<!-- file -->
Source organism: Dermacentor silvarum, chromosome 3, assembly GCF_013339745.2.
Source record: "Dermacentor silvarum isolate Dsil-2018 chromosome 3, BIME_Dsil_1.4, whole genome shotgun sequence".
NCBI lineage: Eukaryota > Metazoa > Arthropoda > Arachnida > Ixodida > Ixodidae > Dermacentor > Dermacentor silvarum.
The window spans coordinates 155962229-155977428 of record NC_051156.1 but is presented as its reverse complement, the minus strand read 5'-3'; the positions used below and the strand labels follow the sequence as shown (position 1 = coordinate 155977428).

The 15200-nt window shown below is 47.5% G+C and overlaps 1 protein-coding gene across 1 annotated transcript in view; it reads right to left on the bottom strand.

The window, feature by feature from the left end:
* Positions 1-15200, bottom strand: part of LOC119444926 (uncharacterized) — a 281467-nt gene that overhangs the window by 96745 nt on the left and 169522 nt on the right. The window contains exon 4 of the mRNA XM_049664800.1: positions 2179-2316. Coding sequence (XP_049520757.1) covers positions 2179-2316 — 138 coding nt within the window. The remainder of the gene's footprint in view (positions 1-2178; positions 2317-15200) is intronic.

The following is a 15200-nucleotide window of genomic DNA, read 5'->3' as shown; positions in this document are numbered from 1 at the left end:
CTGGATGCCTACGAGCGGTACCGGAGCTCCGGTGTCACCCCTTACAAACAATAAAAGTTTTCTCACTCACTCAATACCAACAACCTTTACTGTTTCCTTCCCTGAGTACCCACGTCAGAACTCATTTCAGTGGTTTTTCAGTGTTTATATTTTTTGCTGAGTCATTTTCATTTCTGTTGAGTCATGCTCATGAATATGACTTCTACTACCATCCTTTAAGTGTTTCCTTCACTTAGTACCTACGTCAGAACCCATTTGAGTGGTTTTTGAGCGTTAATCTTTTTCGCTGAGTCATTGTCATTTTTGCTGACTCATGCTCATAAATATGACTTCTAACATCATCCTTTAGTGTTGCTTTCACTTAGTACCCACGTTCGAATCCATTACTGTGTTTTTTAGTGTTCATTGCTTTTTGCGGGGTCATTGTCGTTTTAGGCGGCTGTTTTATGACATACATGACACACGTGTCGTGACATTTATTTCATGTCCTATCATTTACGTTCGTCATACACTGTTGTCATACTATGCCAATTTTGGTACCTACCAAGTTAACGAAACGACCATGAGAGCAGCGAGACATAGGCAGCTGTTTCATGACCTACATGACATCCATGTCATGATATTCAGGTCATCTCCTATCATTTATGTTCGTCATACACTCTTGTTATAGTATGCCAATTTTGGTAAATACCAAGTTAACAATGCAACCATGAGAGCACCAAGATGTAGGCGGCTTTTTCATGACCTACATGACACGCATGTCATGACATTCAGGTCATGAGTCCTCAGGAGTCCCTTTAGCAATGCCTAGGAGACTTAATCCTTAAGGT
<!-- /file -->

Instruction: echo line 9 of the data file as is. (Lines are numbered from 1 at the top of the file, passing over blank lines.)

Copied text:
CTGGATGCCTACGAGCGGTACCGGAGCTCCGGTGTCACCCCTTACAAACAATAAAAGTTTTCTCACTCACTCAATACCAACAACCTTTACTGTTTCCTTCCCTGAGTACCCACGTCAGAACTCATTTCAGTGGTTTTTCAGTGTTTATATTTTTTGCTGAGTCATTTTCATTTCTGTTGAGTCATGCTCATGAATATGACTTCTACTACCATCCTTTAAGTGTTTCCTTCACTTAGTACCTACGTCAGAACCCATTTGAGTGGTTTTTGAGCGTTAATCTTTTTCGCTGAGTCATTGTCATTTTTGCTGACTCATGCTCATAAATATGACTTCTAACATCATCCTTTAGTGTTGCTTTCACTTAGTACCCACGTTCGAATCCATTACTGTGTTTTTTAGTGTTCATTGCTTTTTGCGGGGTCATTGTCGTTTTAGGCGGCTGTTTTATGACATACATGACACACGTGTCGTGACATTTATTTCATGTCCTATCATTTACGTTCGTCATACACTGTTGTCATACTATGCCAATTTTGGTACCTACCAAGTTAACGAAACGACCATGAGAGCAGCGAGACATAGGCAGCTGTTTCATGACCTACATGACATCCATGTCATGATATTCAGGTCATCTCCTATCATTTATGTTCGTCATACACTCTTGTTATAGTATGCCAATTTTGGTAAATACCAAGTTAACAATGCAACCATGAGAGCACCAAGATGTAGGCGGCTTTTTCATGACCTACATGACACGCATGTCATGACATTCAGGTCATGAGTCCTCAGGAGTCCCTTTAGCAATGCCTAGGAGACTTAATCCTTAAGGT